Must see spots in Normandy

In September we spent some time exploring Normandy instead of heading straight to Paris – and boy, was it worth it! Here I share the three unmissable spots that we visited and can’t wait to get back to: Rouen, Bayeux & Mont St Michel.


A little further down stream of the Seine from Paris, sits Rouen – the capital of Normandy! This city is approximately a 1hr30 train ride from Paris Saint-Lazare Station, and before visiting – I had never really seen of people visiting Rouen. However, it’s beautiful medieval setting, occasionally interrupted by a series of grand gothic cathedrals, makes it must-see!

The biggest and arguably most impressive cathedral – Notre-Dame de Rouen – hosts a fantastic night-time light and sound show every summer. Every evening between July and September, the cathedral lights up to tell a story. You can keep updated with next years shows by clicking this link.

A short walk from the Notre-Dame Cathedral is Le Gros-Horloge – a stunning renaissance style clock, often surrounded by bustling nightlife!

We only spent a short while in Rouen. Certainly not long enough to explore within the cathedrals or the Museum of Fine Art. Nonetheless, it’s charming cobbled streets and short distance from Paris will certainly mean that we will return! If I am totally honest, Rouen is probably the nicest French city we have visited in terms of things to see, cleanliness and how safe it felt – I couldn’t recommend a visit more.


Bayeux is approximately an 1hr45 drive from Rouen. On face value, it is a quaint French town – but it comes with an astounding amount of history attached. Not only can you find the world famous Bayeux Tapestry – a tapestry which documents the unfolding events leading up to the Battle of Hastings in 1066 – but it is also home to the Bayeux War Memorial and the Museum of the Battle of Normandy.

Travelling to Bayeux to see the historic attractions can be a pretty cheap day out. Visiting the memorial is free of charge, and you can get tickets to visit the Museum of the Battle of Normandy, Museum of History & Art Baron Gerard and the Bayeux Tapestry for just 15 Euros. However, we visited during the pandemic, and tickets had temporarily been reduced to 10 Euros. You can found out more about the 3 museums from this website.

Eating and drinking in Bayeux seemed pretty reasonable too. Although, be wary that because this isn’t a city, you will not find 24-hour convivence… so make sure that you plan ahead for lunch & dinner – typically served between 12pm-2.30pm and 7pm-10pm respectively. You will find this the case in most French towns!

Have you ever seen Saving Private Ryan (now I sound like Emily in Paris)? Well, Bayeux is the place to head if you want to educate yourself on the scale of the Battle of Normandy. You can also take a trip to Omaha Beach – where the film is set – a half hour drive from Bayeux. Here’s a fact for you… Did you know that the D-Day scene from Saving Private Ryan wasn’t filmed in France at all, but in fact at Ballinesker Beach in Ireland?!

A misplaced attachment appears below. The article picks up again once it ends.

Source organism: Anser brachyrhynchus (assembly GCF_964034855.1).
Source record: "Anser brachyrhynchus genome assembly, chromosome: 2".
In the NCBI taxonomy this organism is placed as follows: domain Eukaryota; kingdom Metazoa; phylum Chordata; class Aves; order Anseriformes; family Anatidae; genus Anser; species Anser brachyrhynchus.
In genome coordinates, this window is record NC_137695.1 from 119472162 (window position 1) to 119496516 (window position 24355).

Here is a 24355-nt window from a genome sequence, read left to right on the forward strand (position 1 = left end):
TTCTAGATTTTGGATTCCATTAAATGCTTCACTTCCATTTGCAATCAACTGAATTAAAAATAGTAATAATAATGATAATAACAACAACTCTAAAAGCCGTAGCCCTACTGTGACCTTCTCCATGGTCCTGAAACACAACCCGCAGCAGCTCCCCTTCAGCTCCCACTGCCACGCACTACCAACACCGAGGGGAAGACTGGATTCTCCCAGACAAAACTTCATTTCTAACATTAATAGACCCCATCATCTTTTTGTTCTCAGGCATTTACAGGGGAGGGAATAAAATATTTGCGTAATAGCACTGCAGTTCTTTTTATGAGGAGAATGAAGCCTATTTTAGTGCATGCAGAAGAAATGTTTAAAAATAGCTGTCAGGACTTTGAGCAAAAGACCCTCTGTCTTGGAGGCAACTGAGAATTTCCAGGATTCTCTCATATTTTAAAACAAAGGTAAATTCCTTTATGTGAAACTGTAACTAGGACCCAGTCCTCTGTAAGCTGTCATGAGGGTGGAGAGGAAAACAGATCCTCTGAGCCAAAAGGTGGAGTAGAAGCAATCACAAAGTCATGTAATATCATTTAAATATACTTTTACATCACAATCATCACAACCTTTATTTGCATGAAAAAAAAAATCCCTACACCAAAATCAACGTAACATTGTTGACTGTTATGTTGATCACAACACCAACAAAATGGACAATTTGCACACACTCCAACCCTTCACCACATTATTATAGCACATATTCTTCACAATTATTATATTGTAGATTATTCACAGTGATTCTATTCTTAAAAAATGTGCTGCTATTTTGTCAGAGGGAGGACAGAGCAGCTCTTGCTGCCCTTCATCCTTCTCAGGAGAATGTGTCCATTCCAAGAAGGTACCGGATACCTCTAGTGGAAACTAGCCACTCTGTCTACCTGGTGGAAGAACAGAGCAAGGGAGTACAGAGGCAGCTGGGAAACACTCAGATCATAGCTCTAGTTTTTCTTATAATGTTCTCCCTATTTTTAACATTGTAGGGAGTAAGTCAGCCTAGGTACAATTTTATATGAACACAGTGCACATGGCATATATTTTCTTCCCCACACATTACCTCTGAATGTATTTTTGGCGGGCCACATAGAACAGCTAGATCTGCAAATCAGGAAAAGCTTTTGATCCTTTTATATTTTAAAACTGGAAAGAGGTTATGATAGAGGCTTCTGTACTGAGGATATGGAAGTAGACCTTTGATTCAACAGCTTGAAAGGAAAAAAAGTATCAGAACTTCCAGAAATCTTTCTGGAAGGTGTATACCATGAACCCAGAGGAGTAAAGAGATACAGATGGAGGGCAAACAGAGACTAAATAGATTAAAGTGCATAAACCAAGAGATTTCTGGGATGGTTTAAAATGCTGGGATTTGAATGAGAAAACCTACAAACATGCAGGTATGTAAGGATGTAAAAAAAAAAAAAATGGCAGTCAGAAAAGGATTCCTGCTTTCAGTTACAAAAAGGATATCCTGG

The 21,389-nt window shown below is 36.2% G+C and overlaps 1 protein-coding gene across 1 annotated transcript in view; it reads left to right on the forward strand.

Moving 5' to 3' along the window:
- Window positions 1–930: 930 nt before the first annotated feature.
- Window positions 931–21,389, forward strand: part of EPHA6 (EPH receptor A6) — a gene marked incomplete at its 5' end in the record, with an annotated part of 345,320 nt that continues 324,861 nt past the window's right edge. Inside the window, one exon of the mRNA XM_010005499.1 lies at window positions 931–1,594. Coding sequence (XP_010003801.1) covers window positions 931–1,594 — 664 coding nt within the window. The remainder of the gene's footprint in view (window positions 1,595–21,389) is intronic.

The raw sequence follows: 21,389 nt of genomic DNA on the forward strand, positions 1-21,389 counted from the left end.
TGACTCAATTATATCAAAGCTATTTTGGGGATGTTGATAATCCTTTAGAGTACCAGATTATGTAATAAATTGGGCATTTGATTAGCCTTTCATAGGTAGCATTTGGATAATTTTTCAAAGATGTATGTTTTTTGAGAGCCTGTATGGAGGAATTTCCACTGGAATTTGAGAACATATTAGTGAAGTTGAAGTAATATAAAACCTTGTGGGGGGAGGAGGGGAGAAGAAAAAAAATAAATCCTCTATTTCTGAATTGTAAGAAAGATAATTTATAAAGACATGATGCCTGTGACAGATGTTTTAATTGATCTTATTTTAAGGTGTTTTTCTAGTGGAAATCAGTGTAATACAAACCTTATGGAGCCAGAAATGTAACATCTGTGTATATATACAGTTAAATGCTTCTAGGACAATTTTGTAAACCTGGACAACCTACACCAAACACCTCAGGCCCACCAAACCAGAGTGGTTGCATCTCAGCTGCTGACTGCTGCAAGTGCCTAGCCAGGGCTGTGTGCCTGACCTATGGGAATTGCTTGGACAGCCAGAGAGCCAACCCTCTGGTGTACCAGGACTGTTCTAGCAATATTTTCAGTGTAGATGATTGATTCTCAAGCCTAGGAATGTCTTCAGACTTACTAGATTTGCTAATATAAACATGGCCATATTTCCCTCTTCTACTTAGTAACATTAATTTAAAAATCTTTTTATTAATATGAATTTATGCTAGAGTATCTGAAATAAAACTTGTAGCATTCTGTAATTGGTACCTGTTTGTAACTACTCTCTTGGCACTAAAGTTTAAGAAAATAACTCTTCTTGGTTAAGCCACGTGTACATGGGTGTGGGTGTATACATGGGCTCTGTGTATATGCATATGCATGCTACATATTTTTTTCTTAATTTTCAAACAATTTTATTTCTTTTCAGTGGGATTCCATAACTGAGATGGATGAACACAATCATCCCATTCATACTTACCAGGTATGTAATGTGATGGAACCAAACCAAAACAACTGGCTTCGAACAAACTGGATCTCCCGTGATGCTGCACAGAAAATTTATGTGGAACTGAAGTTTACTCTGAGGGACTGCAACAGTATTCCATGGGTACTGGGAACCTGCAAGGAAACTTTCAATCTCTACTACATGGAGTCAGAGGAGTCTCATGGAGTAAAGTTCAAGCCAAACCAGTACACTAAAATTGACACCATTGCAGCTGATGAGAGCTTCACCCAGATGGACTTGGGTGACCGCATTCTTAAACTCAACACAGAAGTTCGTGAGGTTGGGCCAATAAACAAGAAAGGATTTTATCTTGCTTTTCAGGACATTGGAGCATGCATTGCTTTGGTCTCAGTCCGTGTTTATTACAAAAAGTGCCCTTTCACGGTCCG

To add to the richness of things to see in the small town of Bayeux, it also has it’s very own Notre-Dame cathedral at the centre, sitting amongst the sandstone coloured streets – and I am yet to come across a Notre-Dame Cathedral that isn’t magnificent!

Mont Saint Michel

I visited Mont Saint Michel a few times whilst growing up – and it is one of those rare places that doesn’t lose it magical vibe when you revisit as an adult. Somehow it manages to maintain it charm and appeal, and although I’m not a huge Harry Potter fan I did find myself comparing to a real life Diagon Alley on my Instagram!

Talking of Instagram… this is the most photographed place mentioned in this blog post and hence, it comes with the crowds to suit! The island – situated approximately 1km from the shore – is surrounded by quicksand, but can be accessed via a footpath or by shuttle bus. The walk is about 40-minutes from the car park – so it’s that or stand in the rather long queue for the bus! We paid 14.20 Euros for 4hr20 parking, but this includes the cost of the shuttle bus should you choose to take it…

Did you know that Mont Saint Michel is home to one of the world’s most famous omelettes? Neither did I until I was met by the crowds of people gathering outside of the La Mere Poulard restaurant… which charges 75 Euros for a 300g omelette! I did have one, but at the much cheaper price of 16 Euros at a restaurant further along the street.

There is an Abbey that sits at the peak of Mont Saint Michel. The island is free to enter, but the Abbey costs approx. 10 Euros per person (free for EU residents aged 18-25). It’s definitely worth a visit, and when we were there it was a welcomed break from the crowds! It’s a fun place to walk around and explore; it feels remarkably like the Eyrie from Game of Thrones (for any fellow nerds out there!).

When leaving Mont Saint Michel, we drove past Alligator Bay and decided to pop it to satisfy our curiosity. They are apparently home to Europe’s largest group of alligators! It’s worth the visit if you can spare the time, and admission is 14 Euros per person.

Lastly, I just have to make a recommendation for the guesthouse that we stayed in whilst visiting Mont Saint Michel – you can check it out here! The hosts were absolutely fabulous and their home was beautiful. It’s our dream to own somewhere like it. Also, we opted for dinner at L’eveche in Dol-de-Bretagne – we would give that 5-stars!

We visited these places over the course of three days, but there is definitely more to explore and we will be back to the magical Normandy before we know it! Do you have any recommendations? I would love to see them in the comments below!

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